Last Saturday was a memorable day of fishing.
Other anglers had been telling me about finding schooling fish. I got to experience it firsthand Saturday.
The first place I stopped was a bust. I didn’t catch anything. I had half a tube of crickets in the boat and the next stop was to do a little bluegill fishing. I was fishing solo and I caught 78 in maybe 2 hours. That was fun and might have even been a personal best for me fishing solo. But it got better.
I then pulled up on a spot looking for grass to fish for bass. I was in 6 to 8 feet of water and the grass was submerged. I made one cast with a Texas rigged worm when fish started busting the surface all around me.
The fish breaking the surface were shad being chased by bigger fish. When you see that, you want to get something shiny in their midst as quickly as possible.
I reeled in the Texas rig and cast a spinnerbait right on top of the busting fish. I didn’t turn the handle of the reel 3 or 4 times until I was hooked up.
In maybe half an hour, perhaps just 20 minutes, I’d caught 8 fish, 3 white bass and 5 largemouth. They were all in the 2 to 3 pound range and they were fun.
They didn’t just demolish the spinnerbait like you think they might. For the most part, the rod would just load up and you’d have a fish. A couple of times, as soon as I engaged the reel after the cast, there would be a fish on. They had hit it as it was falling through the water column.
It was cool and I hope I get on some more schoolers in the days and weeks to come. It’s just one of those things that if you happen to be there, it’s some good fishing.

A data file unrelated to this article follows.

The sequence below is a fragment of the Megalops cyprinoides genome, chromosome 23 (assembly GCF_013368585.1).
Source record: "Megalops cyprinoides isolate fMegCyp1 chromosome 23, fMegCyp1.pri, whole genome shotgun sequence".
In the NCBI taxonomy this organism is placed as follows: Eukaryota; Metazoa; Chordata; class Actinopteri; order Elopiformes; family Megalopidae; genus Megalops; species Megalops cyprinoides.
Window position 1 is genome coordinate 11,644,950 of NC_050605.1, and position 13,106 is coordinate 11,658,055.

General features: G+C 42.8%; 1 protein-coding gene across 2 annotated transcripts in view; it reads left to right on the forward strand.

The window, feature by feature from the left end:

I probably could have ridden around and maybe found some more but it was lunchtime and it was getting hot. So I headed in, thankful to have enjoyed some good sport on a beautiful morning.
Every day of fishing, especially in the dog days of summer, is not non-stop action like you might want. There are some tough days too, when just getting a bite can be a challenge.
A couple of baits that have helped me through the tough times lately are the Ned rig and the dropshot. Neither is a grass bait. They’re better fished around rocks, bridges or maybe even boat docks.
The Ned rig is just a tiny little jighead with a 3 or 4-inch worm on it. There’s really no wrong way to fish it. I toss it out. Let it sit, then drag it a few inches to a few feet. Let it sit some more, than drag it again.
I was in a slump the other day, got out the Ned rig and caught 3 bass pretty quick. I will say I haven’t caught any big fish on it. The bass I catch on it most often are 12 to 14 inch fish. But I do believe you can catch big ones on it. And small bass are better than no bass when you’re striking out.
The dropshot has a hook tied 12 to 18 inches above a sinker on the bottom of the line. You can toss it out, let it sit or drag it a bit. It too saved me from a “skunk” the other day.
But I’ve got to experiment with some different baits on it, probably a small thin plastic worm. I’d been tipping my dropshot with a Gulp minnow. I caught a few bass on it, but the catfish are drawn to the fishy scent of the Gulp minnow like a magnet and they’ll wreck your dropshot if they get into it. A catfish tends to roll once hooked and they’ll roll up your line and sinker. It’s not pleasant to untangle that mess and retie.
The skunk has not been entirely avoided, at least not by me on the fishing excursions of the last few weeks.
My little nephew Brandon Batey and I fished the other morning. Brandon is a master of fishing the sloppy grass, especially the techniques known as flipping and punching. That’s still fairly new to me. But I’m a believer. Because Brandon put on a clinic.
On a day that was generally regarded as tough by everyone on the Guntersville Lake fishing message boards, Brandon caught 6 between 2 and 5 pounds flipping grass.
I’d be in the middle of telling a joke or story and Brandon would say, “Wait just a sec. I’m getting a bite.” Then he’d set the hook and cross one’s eyes.
It was impressive to say the least.
I’ve not given up on the technique. I’m going to learn how to flip and I will catch some fish doing it. I don’t know if I’ll get good enough to give Brandon a run for his money, but I’ll try.
Part of the fun of bass fishing is learning new techniques. In the long run, having a lot of tools in the arsenal only helps you.